Of late, I am learning that Org Diagnostics is hip. It’s in vogue. It’s the thing to do.

If you to improve something at work, you first need to do an ‘Org Diagnostics’. Simply put, you need to use a set of sophisticated tools, questionnaires, focus groups, and other investigative techniques, to get to the root of the problem.

Could that be bad? Hell, no!

It’s the right thing to do!

But, if it is the right thing to do, why am I writing about it? I am not really known to write about good and right things 😉

Let us see instances where you’d rather not Org Diagnostics (OD, hereafter) –

 

1.       Re-affirming the obvious, sickening, reality – Picture Shahrukh Khan sending out a survey asking ‘Do I really neigh, hnnnnhnnhnnhnnn, before I begin my dialogues? – Please answer on a 5-point scale from ‘Strongly Agree…………………Strongly Disagree’.

 

2.       Asking the ‘why’ of the obvious – Picture the friendly news reporter on ‘AajTak’ interviewing a man whose house was burned down and his wife ran away with the neighbour, ‘Sir, we can see you are crying. Will you tell our viewers why you are crying?’

 

3.       Trying to quantify emotions – Picture the TV host asking the contestant who has lost, ‘You must have put all your hopes on this round? Are you really feeling shattered now? How badly?’

 

4.       Just to show that you did a scientific job of it – People love charts and graphs and neat presentations. With numbers. You run the risk of being labelled a touchy-feely nincompoop.

 

Don’t get me wrong, all ye learned folks! I am not against OD – In fact, I make a living on it. All I am saying is that sometimes over-investigating stuff that is apparent may lead to more damage that good. Watch out for these undercurrents:-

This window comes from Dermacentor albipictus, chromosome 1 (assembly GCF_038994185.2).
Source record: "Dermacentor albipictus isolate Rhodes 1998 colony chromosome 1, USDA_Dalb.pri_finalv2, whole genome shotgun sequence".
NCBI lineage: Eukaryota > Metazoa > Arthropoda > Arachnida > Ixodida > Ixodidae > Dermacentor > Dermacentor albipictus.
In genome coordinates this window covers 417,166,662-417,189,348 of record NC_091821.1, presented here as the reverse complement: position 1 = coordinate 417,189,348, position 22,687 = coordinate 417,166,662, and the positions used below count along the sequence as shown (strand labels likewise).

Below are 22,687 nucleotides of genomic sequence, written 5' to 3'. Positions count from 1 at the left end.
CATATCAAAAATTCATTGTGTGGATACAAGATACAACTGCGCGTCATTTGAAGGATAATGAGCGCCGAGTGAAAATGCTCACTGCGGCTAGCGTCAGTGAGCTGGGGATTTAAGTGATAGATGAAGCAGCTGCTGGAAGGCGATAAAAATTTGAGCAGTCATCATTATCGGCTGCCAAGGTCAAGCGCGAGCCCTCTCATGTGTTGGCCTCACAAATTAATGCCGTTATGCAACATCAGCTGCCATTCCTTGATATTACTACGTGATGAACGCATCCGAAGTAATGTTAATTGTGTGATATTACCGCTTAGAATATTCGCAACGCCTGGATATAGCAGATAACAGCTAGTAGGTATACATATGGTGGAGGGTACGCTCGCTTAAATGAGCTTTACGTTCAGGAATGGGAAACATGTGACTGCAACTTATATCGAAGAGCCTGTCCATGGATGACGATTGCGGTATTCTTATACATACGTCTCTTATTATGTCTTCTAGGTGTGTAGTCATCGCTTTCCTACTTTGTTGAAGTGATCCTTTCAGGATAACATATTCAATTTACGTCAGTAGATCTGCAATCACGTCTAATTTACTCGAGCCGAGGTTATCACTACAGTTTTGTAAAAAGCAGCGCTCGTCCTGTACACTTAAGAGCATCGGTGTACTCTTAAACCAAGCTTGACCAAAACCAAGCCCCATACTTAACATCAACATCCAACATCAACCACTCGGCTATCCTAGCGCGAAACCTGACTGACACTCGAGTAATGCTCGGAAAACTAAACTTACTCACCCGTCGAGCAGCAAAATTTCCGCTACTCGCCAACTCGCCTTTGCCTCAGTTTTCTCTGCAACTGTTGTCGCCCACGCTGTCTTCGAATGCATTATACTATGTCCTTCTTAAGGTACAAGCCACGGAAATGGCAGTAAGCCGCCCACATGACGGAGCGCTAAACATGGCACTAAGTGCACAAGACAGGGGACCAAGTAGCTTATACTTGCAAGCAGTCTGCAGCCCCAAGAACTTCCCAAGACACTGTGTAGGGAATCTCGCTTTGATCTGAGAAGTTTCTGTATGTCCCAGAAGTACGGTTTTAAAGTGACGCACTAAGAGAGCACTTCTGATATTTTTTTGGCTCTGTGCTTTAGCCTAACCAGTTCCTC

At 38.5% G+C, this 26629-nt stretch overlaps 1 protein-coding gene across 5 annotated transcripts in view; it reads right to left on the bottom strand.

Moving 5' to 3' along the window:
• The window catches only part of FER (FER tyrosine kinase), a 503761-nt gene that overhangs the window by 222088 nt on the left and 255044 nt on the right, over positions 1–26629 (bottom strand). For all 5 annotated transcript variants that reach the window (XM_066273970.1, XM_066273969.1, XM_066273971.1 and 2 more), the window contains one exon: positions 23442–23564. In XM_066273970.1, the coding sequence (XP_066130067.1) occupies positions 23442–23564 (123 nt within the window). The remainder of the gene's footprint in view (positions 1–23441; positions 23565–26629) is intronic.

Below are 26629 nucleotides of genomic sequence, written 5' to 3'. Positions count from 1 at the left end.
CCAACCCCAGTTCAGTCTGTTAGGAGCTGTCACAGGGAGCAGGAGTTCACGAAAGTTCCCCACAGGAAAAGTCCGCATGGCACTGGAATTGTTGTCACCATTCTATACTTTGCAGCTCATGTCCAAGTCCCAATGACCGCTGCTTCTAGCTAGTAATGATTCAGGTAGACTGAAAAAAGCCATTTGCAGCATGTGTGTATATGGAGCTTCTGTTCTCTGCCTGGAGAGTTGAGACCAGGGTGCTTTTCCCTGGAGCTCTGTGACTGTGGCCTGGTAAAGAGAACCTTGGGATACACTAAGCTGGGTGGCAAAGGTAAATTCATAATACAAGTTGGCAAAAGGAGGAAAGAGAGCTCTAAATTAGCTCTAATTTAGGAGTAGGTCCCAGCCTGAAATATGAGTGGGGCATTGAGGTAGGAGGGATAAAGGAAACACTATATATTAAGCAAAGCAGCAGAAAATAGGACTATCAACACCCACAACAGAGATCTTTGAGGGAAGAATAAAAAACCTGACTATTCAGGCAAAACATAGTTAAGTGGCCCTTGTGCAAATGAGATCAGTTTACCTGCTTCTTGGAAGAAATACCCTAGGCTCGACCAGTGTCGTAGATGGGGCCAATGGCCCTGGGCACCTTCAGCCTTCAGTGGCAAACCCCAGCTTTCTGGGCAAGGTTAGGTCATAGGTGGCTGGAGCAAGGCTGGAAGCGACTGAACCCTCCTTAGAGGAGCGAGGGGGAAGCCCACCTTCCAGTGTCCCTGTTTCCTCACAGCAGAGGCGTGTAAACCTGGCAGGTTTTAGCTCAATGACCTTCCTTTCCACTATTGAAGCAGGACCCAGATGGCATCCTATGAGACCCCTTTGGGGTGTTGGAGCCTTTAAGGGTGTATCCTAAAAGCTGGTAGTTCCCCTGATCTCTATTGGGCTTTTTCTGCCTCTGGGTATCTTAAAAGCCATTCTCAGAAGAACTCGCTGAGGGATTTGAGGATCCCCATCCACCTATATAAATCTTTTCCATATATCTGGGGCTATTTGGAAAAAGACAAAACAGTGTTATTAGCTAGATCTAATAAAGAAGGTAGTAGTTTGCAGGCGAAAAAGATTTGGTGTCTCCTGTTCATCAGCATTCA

‘Why are they asking the same questions over and over again?’

‘New person, same questions, same probes. No results!’

 To do a good job of OD, here are some golden rules:-

1.       Get an expert to design your OD. A set of questions is not diagnostics. It is a thoughtfully planned exercise, which takes cognizance of sentiment, expectations, emotional and intellectual fibre of the respondents. Not to mention, a cost vs benefit analysis.

 

2.       Plan it at the top – Interventions in small groups are more likely to reach a dead-end since design and process changes can only be done at a more org-wide and systemic level.

 

 

3.       Figure out what kind of expectations your questions can rake up and whether you have the powers or intentions of meeting them.

 

4.       Don’t dig at the wounds – acknowledge them, try to get suggestions out.

 

 

5.       Give them closure on suggestions that cannot be implemented. Most diagnostic teams do not get back to the respondents telling them why things they recommended were not deployed. And, then, the added complication of handling the consequent discontent. Even post mortem doctors sew back the corpse after they are done, so we need to be more sensitive to living folks.

Ok, this got too serious. Let’s go back to SRK. Can someone design a Diagnostics exercise to help him improve his dialogue delivery? Rush in your entries  to me – the best one gets a prize – tickets for two for Rock On.

Did someone say that does not star SRK! K-k-k-k’com, guys, ticket to an SRK movie will be more like a penalty, not a prize….

Ok – fans, please forgive me!

 

 

 

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